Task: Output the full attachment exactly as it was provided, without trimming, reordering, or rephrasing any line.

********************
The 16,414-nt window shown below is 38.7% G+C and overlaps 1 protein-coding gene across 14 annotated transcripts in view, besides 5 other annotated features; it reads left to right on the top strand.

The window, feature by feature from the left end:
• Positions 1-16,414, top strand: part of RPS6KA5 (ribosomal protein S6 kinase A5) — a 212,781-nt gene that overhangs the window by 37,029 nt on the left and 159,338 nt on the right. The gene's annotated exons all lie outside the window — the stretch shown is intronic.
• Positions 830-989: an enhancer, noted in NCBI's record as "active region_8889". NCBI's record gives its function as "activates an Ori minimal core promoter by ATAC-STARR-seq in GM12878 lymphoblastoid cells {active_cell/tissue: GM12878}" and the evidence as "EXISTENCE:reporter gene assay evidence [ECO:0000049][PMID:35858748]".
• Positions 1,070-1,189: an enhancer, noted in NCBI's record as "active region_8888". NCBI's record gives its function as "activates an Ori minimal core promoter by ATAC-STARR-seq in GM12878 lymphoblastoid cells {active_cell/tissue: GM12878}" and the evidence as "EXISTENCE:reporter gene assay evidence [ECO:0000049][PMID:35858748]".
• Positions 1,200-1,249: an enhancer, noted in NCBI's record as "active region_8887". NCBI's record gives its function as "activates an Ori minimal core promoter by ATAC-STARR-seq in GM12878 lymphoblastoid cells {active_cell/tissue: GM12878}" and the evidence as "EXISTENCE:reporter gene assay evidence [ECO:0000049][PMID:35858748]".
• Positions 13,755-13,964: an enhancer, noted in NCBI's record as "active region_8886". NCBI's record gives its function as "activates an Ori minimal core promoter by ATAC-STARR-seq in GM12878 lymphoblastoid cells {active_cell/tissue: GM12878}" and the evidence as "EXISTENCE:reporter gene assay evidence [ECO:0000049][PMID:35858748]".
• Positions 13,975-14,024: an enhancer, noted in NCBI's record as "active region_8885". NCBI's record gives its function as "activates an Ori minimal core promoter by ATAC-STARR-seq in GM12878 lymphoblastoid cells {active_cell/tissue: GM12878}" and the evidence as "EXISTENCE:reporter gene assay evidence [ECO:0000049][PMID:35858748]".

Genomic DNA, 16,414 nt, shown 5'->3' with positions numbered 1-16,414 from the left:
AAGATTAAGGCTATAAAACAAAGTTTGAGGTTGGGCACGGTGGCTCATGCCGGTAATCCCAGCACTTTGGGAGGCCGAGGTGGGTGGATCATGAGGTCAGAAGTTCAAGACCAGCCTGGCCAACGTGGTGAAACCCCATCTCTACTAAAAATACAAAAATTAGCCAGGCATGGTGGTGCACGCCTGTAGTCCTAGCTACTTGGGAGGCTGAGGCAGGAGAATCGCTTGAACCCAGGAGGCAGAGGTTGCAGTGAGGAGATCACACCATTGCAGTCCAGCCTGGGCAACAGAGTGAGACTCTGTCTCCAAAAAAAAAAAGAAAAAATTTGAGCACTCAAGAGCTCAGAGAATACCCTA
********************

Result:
The 16,414-nt window shown below is 38.7% G+C and overlaps 1 protein-coding gene across 14 annotated transcripts in view, besides 5 other annotated features; it reads left to right on the top strand.

The window, feature by feature from the left end:
• Positions 1-16,414, top strand: part of RPS6KA5 (ribosomal protein S6 kinase A5) — a 212,781-nt gene that overhangs the window by 37,029 nt on the left and 159,338 nt on the right. The gene's annotated exons all lie outside the window — the stretch shown is intronic.
• Positions 830-989: an enhancer, noted in NCBI's record as "active region_8889". NCBI's record gives its function as "activates an Ori minimal core promoter by ATAC-STARR-seq in GM12878 lymphoblastoid cells {active_cell/tissue: GM12878}" and the evidence as "EXISTENCE:reporter gene assay evidence [ECO:0000049][PMID:35858748]".
• Positions 1,070-1,189: an enhancer, noted in NCBI's record as "active region_8888". NCBI's record gives its function as "activates an Ori minimal core promoter by ATAC-STARR-seq in GM12878 lymphoblastoid cells {active_cell/tissue: GM12878}" and the evidence as "EXISTENCE:reporter gene assay evidence [ECO:0000049][PMID:35858748]".
• Positions 1,200-1,249: an enhancer, noted in NCBI's record as "active region_8887". NCBI's record gives its function as "activates an Ori minimal core promoter by ATAC-STARR-seq in GM12878 lymphoblastoid cells {active_cell/tissue: GM12878}" and the evidence as "EXISTENCE:reporter gene assay evidence [ECO:0000049][PMID:35858748]".
• Positions 13,755-13,964: an enhancer, noted in NCBI's record as "active region_8886". NCBI's record gives its function as "activates an Ori minimal core promoter by ATAC-STARR-seq in GM12878 lymphoblastoid cells {active_cell/tissue: GM12878}" and the evidence as "EXISTENCE:reporter gene assay evidence [ECO:0000049][PMID:35858748]".
• Positions 13,975-14,024: an enhancer, noted in NCBI's record as "active region_8885". NCBI's record gives its function as "activates an Ori minimal core promoter by ATAC-STARR-seq in GM12878 lymphoblastoid cells {active_cell/tissue: GM12878}" and the evidence as "EXISTENCE:reporter gene assay evidence [ECO:0000049][PMID:35858748]".

Genomic DNA, 16,414 nt, shown 5'->3' with positions numbered 1-16,414 from the left:
AAGATTAAGGCTATAAAACAAAGTTTGAGGTTGGGCACGGTGGCTCATGCCGGTAATCCCAGCACTTTGGGAGGCCGAGGTGGGTGGATCATGAGGTCAGAAGTTCAAGACCAGCCTGGCCAACGTGGTGAAACCCCATCTCTACTAAAAATACAAAAATTAGCCAGGCATGGTGGTGCACGCCTGTAGTCCTAGCTACTTGGGAGGCTGAGGCAGGAGAATCGCTTGAACCCAGGAGGCAGAGGTTGCAGTGAGGAGATCACACCATTGCAGTCCAGCCTGGGCAACAGAGTGAGACTCTGTCTCCAAAAAAAAAAAGAAAAAATTTGAGCACTCAAGAGCTCAGAGAATACCCTA